In summer 2018, one of Germany’s longest radical right trials will come to an end. As almost all of the defence lawyers now have given their pleas, the trial of the National Socialist Underground, or NSU, a radical-right terrorist group uncovered in November 2011, will reach its verdict. Starting in 2013, this court case has only recently become a topic of scientific research, being scrutinized by such different disciplinary lenses as law, political science, and sociology.
In 2017, a young researchers group funded by the Hans Böckler Foundation, and entitled “The Significance of the Ancillary Suit: The NSU Trial at the Munich Higher Regional Court from the Viewpoint of the Ancillary Suit Participants”, started its work on the NSU trial. The purpose of this research group was to analyse the significance and function of the ‘ancillary suit’ (or ‘Nebenklage’, a civil action incidental to criminal proceedings) in the Munich trial of the NSU, and its application as an instrument for protecting victims within a criminal proceeding in a constitutionally governed democracy. The project asks: Has this instrument been entirely effective in this proceeding? In what ways is its effectiveness limited here? Are there procedural deficits in regards to Germany’s democracy, which, with the media interest and international attention surrounding the case, might ultimately trigger claims of democratic deficits on the judicial level?
These questions have thus far remained unexamined in both public and scholarly discussions of the NSU trial. Here, the media has tended to examine the more scandalizing aspects of the trial; in contrast, the scholarly analysis of this research group is to illuminate the proceedings from the viewpoint of the joint plaintiff-lawyers. In terms of numbers, more than 70 ancillary plaintiffs are taking part, currently represented by more than 50 lawyers. This makes them an important element of the trial. It is only through the ancillary case that those harmed by the crimes have an opportunity for active participation in the adjudication and resolution of these crimes. It is through this function that plaintiffs can escape the role of passive victims. This also has enormous social importance in the context of a radical-right terrorist crime spree that deeply shook the confidence of the affected persons; restoring trust in the state’s protective function and its effective implementation.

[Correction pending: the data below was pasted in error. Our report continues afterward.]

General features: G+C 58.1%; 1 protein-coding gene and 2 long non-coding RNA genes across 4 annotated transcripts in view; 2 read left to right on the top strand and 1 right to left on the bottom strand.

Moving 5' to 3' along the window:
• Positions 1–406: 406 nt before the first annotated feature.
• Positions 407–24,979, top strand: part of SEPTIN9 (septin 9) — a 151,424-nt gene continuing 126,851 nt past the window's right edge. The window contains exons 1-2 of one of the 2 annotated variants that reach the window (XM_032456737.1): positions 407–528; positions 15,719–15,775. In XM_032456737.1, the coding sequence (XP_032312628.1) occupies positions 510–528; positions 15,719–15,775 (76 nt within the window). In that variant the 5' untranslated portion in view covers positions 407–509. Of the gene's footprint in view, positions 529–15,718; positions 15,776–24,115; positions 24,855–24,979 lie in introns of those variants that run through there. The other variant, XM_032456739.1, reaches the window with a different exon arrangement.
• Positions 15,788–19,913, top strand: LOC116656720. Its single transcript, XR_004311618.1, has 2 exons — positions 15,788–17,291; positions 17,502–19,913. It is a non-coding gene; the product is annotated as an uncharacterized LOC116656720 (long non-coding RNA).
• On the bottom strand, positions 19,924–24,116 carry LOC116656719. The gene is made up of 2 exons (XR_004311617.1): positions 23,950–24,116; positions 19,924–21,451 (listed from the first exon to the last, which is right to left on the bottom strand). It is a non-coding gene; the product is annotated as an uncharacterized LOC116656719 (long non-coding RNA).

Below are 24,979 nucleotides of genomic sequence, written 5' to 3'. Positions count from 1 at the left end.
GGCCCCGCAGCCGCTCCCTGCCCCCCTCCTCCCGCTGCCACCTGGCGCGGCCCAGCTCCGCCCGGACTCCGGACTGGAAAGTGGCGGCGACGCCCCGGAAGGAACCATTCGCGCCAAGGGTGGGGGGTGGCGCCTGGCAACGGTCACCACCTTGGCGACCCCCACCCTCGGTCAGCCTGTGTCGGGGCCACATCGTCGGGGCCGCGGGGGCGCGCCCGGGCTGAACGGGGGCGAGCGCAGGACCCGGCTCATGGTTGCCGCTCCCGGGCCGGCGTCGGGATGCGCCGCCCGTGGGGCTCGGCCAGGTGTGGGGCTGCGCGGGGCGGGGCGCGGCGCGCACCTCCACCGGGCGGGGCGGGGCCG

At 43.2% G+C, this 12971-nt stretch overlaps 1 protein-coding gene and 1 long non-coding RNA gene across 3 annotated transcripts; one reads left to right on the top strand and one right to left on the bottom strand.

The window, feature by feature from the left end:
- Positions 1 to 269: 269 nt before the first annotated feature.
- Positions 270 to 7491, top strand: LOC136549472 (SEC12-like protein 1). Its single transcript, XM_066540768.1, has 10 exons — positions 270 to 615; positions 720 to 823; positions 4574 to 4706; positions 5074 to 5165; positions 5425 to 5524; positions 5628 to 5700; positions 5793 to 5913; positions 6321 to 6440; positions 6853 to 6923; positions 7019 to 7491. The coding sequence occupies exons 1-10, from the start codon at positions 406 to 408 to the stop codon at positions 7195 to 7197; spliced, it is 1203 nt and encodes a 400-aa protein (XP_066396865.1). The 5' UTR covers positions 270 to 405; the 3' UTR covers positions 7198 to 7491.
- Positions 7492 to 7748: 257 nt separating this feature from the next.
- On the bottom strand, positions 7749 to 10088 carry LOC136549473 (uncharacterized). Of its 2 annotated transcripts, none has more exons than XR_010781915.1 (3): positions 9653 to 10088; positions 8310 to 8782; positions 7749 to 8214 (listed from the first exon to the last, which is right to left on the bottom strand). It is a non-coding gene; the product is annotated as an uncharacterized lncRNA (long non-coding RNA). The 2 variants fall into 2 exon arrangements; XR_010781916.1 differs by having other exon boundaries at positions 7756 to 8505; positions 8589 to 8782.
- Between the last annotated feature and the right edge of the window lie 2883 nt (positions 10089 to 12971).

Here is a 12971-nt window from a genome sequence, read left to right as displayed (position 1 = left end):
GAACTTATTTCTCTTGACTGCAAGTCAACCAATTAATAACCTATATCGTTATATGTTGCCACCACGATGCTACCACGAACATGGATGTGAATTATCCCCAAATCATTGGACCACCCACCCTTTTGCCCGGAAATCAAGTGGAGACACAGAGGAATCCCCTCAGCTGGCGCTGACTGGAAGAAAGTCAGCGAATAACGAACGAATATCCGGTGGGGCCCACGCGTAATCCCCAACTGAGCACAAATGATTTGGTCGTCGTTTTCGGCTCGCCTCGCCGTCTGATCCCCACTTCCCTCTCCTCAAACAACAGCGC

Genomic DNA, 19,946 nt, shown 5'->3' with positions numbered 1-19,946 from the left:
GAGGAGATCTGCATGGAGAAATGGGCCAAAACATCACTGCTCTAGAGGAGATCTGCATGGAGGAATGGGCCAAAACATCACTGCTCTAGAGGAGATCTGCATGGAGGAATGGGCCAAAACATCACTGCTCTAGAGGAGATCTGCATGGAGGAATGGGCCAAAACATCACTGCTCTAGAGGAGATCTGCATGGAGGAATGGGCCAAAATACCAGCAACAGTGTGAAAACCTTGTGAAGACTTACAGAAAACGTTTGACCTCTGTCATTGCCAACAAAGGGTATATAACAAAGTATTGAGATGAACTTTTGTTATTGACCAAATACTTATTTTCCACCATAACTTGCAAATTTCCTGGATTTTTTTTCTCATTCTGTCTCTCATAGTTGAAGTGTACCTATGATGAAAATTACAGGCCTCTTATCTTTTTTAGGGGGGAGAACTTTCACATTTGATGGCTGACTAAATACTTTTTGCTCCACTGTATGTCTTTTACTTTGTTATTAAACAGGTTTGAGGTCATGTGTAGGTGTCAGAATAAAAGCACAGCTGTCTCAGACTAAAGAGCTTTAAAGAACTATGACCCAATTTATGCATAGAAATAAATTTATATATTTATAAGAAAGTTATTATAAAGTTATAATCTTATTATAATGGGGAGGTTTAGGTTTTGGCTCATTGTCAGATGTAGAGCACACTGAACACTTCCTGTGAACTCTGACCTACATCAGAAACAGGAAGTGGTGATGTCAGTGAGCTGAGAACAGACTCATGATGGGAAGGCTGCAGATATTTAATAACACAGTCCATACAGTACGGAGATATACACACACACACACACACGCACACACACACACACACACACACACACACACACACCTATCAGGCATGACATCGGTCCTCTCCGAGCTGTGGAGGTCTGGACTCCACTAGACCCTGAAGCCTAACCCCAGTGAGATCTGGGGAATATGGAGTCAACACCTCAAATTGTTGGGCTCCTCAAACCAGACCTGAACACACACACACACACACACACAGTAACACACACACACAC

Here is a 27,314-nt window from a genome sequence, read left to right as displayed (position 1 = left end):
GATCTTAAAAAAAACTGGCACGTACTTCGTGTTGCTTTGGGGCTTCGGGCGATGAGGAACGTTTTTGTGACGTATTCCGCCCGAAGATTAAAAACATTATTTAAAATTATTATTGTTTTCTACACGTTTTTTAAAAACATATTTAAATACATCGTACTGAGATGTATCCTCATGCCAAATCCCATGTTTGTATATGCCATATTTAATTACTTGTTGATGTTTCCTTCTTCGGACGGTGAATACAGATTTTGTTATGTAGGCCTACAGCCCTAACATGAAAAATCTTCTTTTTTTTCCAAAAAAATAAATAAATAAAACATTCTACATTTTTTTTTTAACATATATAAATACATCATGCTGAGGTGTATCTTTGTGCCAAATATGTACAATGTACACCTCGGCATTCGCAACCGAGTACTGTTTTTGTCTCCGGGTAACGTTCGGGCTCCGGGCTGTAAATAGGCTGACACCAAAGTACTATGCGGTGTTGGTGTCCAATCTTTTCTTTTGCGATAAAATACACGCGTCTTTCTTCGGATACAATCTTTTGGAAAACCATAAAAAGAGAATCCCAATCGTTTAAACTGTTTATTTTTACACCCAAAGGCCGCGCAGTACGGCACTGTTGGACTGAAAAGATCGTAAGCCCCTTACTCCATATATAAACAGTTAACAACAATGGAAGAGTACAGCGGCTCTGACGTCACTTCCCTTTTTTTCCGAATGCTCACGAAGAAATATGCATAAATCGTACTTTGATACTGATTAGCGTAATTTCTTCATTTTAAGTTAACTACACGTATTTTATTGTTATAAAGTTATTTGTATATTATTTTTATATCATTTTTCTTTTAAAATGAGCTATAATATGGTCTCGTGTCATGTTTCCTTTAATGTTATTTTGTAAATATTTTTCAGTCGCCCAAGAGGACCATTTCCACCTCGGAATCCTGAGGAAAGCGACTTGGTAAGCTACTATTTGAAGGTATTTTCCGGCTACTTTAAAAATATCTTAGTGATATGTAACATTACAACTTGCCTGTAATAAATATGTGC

The methodology of the young researchers’ group is guided by its central question concerning the existence of dangerous democratic deficits in today’s Germany, as reflected in the proceedings of the NSU trial. According to the working hypothesis, these procedural democratic deficits can also be extended to the judicial level, as exemplified in the analysis of this trial at Munich Higher Regional Court.
For more information, please visit: http://salzborn.de/hbs-nfg15en.html
Professor Samuel Salzborn is Senior Fellow at CARR, and is a Visiting Professor for Research on Antisemitism at the Center for Research on Antisemitism (ZfA) at the Technical University Berlin, Germany.
Mr Marc Schwietring has a doctoral scholarship from the Hans Böckler Foundation for his PhD thesis on the NSU trial at Munich Higher Regional Court.
© Professor Samuel Salzborn and Marc Schwietring. Views expressed on this website are individual contributors’ and do not necessarily reflect that of the Centre for Analysis of the Radical Right (CARR). We are pleased to share previously unpublished materials with the community under creative commons license 4.0 (Attribution-NoDerivatives).